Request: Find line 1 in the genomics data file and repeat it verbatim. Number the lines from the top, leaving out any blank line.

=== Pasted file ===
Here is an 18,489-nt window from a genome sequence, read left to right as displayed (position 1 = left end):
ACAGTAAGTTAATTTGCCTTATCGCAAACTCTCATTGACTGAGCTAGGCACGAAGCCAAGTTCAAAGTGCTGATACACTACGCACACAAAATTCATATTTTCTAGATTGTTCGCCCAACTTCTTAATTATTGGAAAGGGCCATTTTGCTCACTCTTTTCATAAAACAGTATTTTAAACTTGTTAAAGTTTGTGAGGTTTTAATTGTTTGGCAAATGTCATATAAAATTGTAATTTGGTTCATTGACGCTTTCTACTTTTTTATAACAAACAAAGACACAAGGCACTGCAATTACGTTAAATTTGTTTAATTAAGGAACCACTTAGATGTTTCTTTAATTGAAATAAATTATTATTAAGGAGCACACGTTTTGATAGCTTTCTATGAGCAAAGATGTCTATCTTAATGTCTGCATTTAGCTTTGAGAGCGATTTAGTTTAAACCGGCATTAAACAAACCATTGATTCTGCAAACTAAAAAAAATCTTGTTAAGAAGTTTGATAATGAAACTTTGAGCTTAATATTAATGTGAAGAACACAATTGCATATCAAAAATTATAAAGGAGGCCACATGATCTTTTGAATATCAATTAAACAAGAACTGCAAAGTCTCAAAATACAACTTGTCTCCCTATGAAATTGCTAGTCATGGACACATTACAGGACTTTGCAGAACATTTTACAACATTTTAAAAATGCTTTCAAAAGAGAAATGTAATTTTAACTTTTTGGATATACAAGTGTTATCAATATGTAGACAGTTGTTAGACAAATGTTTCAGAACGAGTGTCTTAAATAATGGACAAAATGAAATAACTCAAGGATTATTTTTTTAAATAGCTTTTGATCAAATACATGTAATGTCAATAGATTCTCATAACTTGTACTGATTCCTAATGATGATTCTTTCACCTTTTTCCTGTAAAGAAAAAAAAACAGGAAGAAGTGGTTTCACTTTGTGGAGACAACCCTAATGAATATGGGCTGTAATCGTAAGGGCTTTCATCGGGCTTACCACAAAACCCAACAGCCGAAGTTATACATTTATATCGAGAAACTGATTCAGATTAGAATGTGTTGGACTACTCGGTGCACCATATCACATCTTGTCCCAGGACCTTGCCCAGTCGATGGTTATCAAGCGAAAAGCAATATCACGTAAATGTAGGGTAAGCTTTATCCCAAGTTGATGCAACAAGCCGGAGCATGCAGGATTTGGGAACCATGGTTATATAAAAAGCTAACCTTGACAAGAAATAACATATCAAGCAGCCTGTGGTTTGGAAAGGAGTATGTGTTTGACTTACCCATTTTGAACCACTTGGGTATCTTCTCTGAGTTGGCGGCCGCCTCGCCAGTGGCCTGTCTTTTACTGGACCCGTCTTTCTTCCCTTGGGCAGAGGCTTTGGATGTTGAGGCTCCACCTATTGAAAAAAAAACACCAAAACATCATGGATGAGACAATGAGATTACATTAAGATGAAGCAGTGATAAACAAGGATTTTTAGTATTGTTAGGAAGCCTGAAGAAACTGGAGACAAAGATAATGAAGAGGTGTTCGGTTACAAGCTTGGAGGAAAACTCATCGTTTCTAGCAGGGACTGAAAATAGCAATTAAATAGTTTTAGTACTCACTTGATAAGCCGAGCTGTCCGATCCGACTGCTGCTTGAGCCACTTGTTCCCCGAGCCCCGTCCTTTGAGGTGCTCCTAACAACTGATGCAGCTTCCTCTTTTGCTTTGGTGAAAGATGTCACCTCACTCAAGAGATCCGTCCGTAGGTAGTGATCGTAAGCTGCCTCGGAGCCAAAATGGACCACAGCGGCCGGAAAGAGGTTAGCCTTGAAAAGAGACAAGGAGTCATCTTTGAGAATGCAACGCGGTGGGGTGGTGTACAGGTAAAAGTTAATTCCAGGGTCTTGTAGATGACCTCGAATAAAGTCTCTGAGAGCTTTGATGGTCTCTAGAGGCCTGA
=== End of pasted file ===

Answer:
Here is an 18,489-nt window from a genome sequence, read left to right as displayed (position 1 = left end):